Inverness man calls decision to enter Capitol building 'worst' of his life, fired from job
ROSELLE, Ill. (WLS) -- Two people from Illinois are known to have been arrested and charged in Wednesday's riots and protests in Washington, D.C.
David Fitzgerald, 48, from Roselle was livestreaming from the Capitol campus when he was arrested, The ABC7 I-Team spoke to Fitzgerald after he arrived home Friday afternoon.
"I just needed to be there," Fitzgerald told the I-Team. "Like what's going to happen? And, what happened was so much crazier than anything you know."
Fitzgerald was livestreaming was taken into custody almost an hour and a half after the DC curfew went into effect. He told the I-Team that he never actually went inside the Capitol, never intended to, and shouldn't be charged with unlawful entry. Although, it would appear the violation is based on his presence after curfew and an alleged unlawful entry to the Capitol grounds.
"Totally peaceful from my end, I don't know what happened in the capitol because I was never there," Fitzgerald said. He told the I-Team he condemns Wednesday's violence.
"I wasn't there on the front lines to really see it but from the little bits of social media that I have seen and just from being there, whatever that was like somewhat nefarious and that totally wasn't the vibe of what was happening," Fitzgerald said.
Fitzgerald pleaded not guilty in court Thursday. He has been banned from D.C. and is due back in court in June.
Bradley Rukstales, 52, of north suburban Inverness was also arrested in D.C. for unlawful entry to the Capitol.
Officials did not say whether either man actually entered the Capitol building or the restricted area around it.
Rukstales is the CEO of Cogensia, a Schaumburg-based data-driven marketing company, who announced Friday evening he had been fired by their board of directors, effective immediately.
"This decision was made because Rukstales' actions were inconsistent with the core values of Cogensia. Cogensia condemns what occurred at the U.S. Capitol on Wednesday, and we intend to continue to embrace the values of integrity, diversity and transparency in our business operations, and expect all employees to embrace those values as well," said Joel Schiltz, former COO and now Acting CEO of Cogensia in a press release.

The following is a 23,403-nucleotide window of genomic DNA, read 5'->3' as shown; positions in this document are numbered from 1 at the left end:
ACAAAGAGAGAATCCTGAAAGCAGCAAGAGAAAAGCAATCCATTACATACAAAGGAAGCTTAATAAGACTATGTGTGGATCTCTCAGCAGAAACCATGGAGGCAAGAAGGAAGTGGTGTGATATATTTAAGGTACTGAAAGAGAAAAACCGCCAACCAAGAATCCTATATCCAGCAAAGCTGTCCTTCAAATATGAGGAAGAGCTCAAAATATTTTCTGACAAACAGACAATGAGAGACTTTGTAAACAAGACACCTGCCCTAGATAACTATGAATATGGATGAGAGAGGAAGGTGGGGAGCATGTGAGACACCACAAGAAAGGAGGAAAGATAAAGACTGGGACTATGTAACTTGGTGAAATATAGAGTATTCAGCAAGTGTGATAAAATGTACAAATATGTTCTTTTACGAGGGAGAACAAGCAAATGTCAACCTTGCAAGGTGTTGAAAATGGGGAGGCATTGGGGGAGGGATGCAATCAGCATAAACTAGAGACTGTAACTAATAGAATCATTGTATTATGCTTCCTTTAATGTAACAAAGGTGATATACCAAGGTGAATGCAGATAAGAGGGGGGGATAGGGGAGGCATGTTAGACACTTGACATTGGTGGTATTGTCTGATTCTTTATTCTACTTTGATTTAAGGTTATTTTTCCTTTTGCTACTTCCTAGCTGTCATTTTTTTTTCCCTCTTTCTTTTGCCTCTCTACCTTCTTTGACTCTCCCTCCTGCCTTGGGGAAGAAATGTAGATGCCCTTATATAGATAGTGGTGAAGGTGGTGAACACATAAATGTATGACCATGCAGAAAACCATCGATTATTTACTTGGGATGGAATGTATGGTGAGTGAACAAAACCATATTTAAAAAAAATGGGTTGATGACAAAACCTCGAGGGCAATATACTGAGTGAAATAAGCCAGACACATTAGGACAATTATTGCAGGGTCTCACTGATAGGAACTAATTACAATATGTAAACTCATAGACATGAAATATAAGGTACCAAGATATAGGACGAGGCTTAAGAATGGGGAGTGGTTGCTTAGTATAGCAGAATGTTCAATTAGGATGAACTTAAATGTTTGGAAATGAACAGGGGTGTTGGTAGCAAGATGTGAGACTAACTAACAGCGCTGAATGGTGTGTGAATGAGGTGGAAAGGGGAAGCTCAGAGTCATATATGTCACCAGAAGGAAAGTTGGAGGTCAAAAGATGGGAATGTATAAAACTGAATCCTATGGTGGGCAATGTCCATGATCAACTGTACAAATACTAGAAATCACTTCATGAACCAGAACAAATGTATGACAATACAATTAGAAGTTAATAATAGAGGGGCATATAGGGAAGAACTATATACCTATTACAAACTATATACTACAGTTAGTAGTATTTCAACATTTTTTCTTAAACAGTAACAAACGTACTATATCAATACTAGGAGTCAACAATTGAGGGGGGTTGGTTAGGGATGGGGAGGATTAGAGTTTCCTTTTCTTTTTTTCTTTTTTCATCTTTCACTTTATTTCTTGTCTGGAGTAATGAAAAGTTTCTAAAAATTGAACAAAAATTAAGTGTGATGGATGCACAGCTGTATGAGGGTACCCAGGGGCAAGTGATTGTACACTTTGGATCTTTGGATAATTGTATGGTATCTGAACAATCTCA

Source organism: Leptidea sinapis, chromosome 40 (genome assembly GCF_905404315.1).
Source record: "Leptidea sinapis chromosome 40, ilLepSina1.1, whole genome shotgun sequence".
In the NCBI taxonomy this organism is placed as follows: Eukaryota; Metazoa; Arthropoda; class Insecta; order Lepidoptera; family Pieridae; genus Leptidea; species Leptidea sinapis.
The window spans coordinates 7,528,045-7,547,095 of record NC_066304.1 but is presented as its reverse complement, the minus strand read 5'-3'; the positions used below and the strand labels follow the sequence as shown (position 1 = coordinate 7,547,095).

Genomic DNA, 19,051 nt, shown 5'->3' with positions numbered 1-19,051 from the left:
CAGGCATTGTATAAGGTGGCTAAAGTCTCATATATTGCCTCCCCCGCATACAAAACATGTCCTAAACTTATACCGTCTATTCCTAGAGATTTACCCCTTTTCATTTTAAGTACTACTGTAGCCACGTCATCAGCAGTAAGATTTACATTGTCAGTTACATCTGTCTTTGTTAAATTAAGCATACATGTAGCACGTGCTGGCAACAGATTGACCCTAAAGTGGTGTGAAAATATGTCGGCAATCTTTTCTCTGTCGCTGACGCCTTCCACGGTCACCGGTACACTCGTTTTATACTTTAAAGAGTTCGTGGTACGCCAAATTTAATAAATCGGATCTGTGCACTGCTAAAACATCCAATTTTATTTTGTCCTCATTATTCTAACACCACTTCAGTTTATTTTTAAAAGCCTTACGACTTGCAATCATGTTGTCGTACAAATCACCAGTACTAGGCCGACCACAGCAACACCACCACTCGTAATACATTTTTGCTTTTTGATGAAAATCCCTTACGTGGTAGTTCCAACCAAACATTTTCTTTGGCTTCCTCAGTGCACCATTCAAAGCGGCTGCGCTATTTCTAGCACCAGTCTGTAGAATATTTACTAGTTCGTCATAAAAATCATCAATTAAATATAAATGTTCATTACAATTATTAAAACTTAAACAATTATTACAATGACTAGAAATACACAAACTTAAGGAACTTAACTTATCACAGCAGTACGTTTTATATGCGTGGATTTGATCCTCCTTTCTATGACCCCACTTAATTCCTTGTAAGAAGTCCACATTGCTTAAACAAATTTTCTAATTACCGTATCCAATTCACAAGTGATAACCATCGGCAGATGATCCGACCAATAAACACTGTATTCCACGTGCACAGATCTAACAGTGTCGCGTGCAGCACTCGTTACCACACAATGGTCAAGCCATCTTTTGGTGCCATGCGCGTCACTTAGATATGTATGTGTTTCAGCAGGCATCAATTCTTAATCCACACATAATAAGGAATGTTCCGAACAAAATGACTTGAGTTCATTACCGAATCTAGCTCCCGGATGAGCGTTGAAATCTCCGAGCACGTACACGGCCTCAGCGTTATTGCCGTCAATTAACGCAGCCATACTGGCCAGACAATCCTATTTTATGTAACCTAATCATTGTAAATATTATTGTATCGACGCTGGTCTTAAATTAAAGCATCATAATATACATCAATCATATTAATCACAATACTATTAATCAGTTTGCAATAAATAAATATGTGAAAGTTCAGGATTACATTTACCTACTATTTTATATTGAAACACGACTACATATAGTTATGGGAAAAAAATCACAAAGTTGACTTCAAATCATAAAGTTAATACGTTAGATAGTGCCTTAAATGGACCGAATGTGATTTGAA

In a tweet Thursday night, Rukstales said he did enter the Capitol building.
"In a moment of extremely poor judgement following the Jan. 6 rally in Washington, I followed hundreds of others through an open set of doors to the Capitol building to see what was taking place inside. I was arrested for the first time in my life and charged with unlawful entry," he said. "My decision to enter the Capitol was wrong, and I am deeply regretful to have done so. Without qualification and as a peaceful and law-abiding citizen, I condemn the violence and destruction that took place in Washington."
He went on to say: "I offer my sincere apologies for my indiscretion, and I deeply regret that my action have brought embarrassment to my family, colleagues, friends and fellow countrymen. It was the single worst personal decision of my life; I have no excuse for my actions and wish that I could take them back."
The emergency curfew followed a violent attack on America's Capitol building. DC police have put out "Be On The Lookout" or "BOLO" alerts for dozens of people who crashed congressional gates and scattered through the hallowed halls, including a man who was pictured with his feet up on the desk of House Speaker Nancy Pelosi.
On Thursday morning, the DC Metropolitan Police Department announced 80 people have been arrested since the unrest began, including five people with illegal guns, two others for illegally possessing other illegal weapons, 36 for curfew violations and 25 for curfew violations and unlawful presence on Capitol Grounds.
District authorities said the attackers were encouraged by President Trump himself at a rally a few blocks away.
"It's not just the president who must be held accountable; so too must the domestic terrorists who stormed the capital and threatened members of Congress, what happened yesterday is textbook terrorism," said DC Mayor Muriel Bowser during a press conference.
The fallout from Wednesday's unsecured mayhem has already begun. The Senate Sergeant at Arms is going to be fired according to Democratic leadership and the House Sergeant at Arms will retire after the Capitol was overrun.
Only one of those arrested in connection to the unrest was from DC, MPD Chief Robert J. Contee said.
Congress confirmed Democrat Joe Biden as the presidential election winner early Thursday after a violent mob loyal to President Donald Trump stormed the U.S. Capitol in a stunning attempt to overturn America's presidential election, undercut the nation's democracy and keep Trump in the White House.
ABC News and the Associated Press contributed to this report.